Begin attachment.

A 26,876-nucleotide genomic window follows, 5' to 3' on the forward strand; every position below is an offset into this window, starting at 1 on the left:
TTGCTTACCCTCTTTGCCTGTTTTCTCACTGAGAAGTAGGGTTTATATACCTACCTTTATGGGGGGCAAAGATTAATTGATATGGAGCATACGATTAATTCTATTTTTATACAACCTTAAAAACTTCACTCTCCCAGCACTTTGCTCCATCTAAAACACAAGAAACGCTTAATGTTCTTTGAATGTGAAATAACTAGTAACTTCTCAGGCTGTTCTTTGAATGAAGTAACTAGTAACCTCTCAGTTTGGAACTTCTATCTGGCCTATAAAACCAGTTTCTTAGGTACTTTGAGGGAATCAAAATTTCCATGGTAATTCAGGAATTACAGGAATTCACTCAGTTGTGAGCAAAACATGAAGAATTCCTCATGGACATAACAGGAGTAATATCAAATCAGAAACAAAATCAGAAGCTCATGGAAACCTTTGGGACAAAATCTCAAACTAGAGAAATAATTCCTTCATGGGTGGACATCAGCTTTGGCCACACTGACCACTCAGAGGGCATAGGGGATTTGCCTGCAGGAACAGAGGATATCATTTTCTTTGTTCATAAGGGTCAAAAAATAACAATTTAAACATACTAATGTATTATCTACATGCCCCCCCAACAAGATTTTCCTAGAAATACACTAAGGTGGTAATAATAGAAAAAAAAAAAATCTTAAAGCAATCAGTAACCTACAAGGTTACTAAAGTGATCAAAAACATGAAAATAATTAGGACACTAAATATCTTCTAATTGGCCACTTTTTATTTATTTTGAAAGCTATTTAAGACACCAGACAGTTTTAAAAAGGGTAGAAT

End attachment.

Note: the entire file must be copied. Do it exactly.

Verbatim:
A 26,876-nucleotide genomic window follows, 5' to 3' on the forward strand; every position below is an offset into this window, starting at 1 on the left:
TTGCTTACCCTCTTTGCCTGTTTTCTCACTGAGAAGTAGGGTTTATATACCTACCTTTATGGGGGGCAAAGATTAATTGATATGGAGCATACGATTAATTCTATTTTTATACAACCTTAAAAACTTCACTCTCCCAGCACTTTGCTCCATCTAAAACACAAGAAACGCTTAATGTTCTTTGAATGTGAAATAACTAGTAACTTCTCAGGCTGTTCTTTGAATGAAGTAACTAGTAACCTCTCAGTTTGGAACTTCTATCTGGCCTATAAAACCAGTTTCTTAGGTACTTTGAGGGAATCAAAATTTCCATGGTAATTCAGGAATTACAGGAATTCACTCAGTTGTGAGCAAAACATGAAGAATTCCTCATGGACATAACAGGAGTAATATCAAATCAGAAACAAAATCAGAAGCTCATGGAAACCTTTGGGACAAAATCTCAAACTAGAGAAATAATTCCTTCATGGGTGGACATCAGCTTTGGCCACACTGACCACTCAGAGGGCATAGGGGATTTGCCTGCAGGAACAGAGGATATCATTTTCTTTGTTCATAAGGGTCAAAAAATAACAATTTAAACATACTAATGTATTATCTACATGCCCCCCCAACAAGATTTTCCTAGAAATACACTAAGGTGGTAATAATAGAAAAAAAAAAAATCTTAAAGCAATCAGTAACCTACAAGGTTACTAAAGTGATCAAAAACATGAAAATAATTAGGACACTAAATATCTTCTAATTGGCCACTTTTTATTTATTTTGAAAGCTATTTAAGACACCAGACAGTTTTAAAAAGGGTAGAAT